Emboliform nucleus

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Emboliform nucleus
Sobo 1909 658.png
Cross-section of the cerebellum. Emboliform nucleus labeled at bottom-left.
Details
Latin nucleus emboliformis
Identifiers
Gray's p.796
NeuroNames hier-685
NeuroLex ID Emboliform Nucleus
Dorlands
/Elsevier
n_11/12581167
TA A14.1.07.409
FMA 72538
Anatomical terms of neuroanatomy

The emboliform nucleus (or anterior interposed nucleus) is a deep cerebellar nucleus that lies immediately to the medial side of the nucleus dentatus, and partly covering its hilus. It is one among the four pairs of cerebellar nuclei, which are from lateral to medial: the dentate, interposed (which consists of the emboliform and globose), and fastigial nuclei. These nuclei can be seen using the Weigert method staining.

Emboliform, from Ancient Greek, means "shaped like a plug or wedge".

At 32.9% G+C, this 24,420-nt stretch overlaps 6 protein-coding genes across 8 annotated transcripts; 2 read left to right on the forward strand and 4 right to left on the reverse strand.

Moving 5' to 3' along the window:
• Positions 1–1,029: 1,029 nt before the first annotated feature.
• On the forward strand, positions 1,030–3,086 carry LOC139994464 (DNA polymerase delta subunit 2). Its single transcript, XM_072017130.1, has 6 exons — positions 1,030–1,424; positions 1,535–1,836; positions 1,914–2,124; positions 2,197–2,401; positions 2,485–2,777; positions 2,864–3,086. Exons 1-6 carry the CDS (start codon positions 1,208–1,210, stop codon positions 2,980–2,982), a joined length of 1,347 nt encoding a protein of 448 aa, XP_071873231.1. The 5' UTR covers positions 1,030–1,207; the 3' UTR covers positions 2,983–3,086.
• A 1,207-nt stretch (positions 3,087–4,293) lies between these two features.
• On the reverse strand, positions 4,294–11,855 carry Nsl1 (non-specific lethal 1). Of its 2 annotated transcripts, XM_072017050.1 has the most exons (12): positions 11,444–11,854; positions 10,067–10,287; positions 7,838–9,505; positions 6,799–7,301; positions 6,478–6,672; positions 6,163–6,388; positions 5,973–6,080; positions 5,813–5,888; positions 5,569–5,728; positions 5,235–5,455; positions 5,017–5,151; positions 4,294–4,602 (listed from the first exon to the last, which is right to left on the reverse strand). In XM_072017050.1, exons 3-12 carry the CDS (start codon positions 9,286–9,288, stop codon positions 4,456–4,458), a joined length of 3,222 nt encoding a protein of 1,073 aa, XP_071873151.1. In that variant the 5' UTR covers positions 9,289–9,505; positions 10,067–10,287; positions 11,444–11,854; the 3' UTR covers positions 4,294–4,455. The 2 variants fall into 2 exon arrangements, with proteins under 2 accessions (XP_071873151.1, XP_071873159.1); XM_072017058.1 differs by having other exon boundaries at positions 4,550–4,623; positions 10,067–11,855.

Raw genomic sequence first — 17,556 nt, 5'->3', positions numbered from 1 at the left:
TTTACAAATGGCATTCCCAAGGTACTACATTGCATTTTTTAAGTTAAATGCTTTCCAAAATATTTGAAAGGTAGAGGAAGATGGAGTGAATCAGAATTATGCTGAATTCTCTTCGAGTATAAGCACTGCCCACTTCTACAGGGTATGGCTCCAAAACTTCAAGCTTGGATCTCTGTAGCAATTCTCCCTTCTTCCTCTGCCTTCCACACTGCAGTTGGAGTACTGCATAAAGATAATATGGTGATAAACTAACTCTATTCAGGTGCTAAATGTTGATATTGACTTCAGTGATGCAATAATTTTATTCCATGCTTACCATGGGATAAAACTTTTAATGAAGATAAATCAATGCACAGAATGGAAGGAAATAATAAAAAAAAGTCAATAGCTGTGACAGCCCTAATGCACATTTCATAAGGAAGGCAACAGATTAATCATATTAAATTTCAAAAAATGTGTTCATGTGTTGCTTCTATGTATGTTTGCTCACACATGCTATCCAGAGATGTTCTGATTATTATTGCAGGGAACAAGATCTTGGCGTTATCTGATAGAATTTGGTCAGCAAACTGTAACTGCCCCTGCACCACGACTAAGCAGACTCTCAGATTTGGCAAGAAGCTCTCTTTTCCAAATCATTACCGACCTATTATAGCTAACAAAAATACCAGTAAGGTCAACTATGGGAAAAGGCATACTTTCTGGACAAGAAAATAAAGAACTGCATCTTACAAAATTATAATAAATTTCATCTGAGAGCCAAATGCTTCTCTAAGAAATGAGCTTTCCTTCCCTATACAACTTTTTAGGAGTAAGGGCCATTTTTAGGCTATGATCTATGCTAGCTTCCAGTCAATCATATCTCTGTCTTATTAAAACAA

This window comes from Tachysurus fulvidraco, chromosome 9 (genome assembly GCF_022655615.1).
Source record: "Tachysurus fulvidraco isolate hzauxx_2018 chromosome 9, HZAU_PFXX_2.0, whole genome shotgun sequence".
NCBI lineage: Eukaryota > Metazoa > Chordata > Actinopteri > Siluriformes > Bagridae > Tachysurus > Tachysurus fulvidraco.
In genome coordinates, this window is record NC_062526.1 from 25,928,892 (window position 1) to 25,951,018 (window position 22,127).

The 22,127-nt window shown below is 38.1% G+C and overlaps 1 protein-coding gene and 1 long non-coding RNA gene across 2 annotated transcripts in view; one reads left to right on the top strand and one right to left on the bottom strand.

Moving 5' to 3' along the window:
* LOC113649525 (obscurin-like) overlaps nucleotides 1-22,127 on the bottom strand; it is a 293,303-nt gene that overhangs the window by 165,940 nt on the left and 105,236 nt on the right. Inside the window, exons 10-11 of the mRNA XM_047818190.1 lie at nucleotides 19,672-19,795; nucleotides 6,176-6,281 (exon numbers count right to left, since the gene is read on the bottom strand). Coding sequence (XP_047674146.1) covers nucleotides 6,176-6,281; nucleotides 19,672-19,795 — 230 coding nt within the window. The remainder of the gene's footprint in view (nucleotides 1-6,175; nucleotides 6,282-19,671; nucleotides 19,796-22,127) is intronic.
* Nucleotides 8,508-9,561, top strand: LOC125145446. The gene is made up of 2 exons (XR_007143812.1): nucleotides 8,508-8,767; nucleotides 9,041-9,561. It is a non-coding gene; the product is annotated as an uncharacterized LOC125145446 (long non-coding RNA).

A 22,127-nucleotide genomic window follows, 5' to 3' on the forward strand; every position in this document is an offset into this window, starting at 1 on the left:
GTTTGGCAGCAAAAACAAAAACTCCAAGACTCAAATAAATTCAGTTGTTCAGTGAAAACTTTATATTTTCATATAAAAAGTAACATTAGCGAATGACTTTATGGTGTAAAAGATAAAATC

Structure[edit]

The emboliform nucleus is a wedge-shaped structure of gray matter found at the medial side of the hilus of the dentate nucleus. Its neurons display a similar structure from those of the dentate nucleus. In some mammals the emboliform nucleus is continuous with the globose nucleus, forming together the interposed nucleus. When present, the interposed nucleus can be divided in an anterior and a posterior interposed nucleus, considered homologues of the emboliform and globose nuclei, respectively.[1]

Function[edit]

As a part of the interposed nucleus, the emboliform participates in the spinocerebellum, a system that regulates the precision of limb movements.[2] Axons leaving the emboliform exit through the superior cerebellar peduncle and reach the red nucleus in the midbrain and several thalamic nuclei which project into areas of the cerebral cortex that control limb movement.[3][2]

References[edit]

This article incorporates text in the public domain from the 20th edition of Gray's Anatomy (1918)

  1. ^ Carpenter, M. (1991). Core Text of Neuroanatomy. Williams & Wilkins. ISBN 978-0683014570. 
  2. ^ a b Kandel, ER.; Schwartz, JH.; Jessel, TM. (2000). Principles of Neural Science (4th ed.). McGraw-Hill Medical. p. 843. ISBN 978-0838577011. 
  3. ^ Subramony, SH.; Dürr, A. (2011). Ataxic Disorders, Volume 103: Handbook of Clinical Neurology (1st ed.). Elsevier. p. 26. ISBN 978-0444518927. 

External links[edit]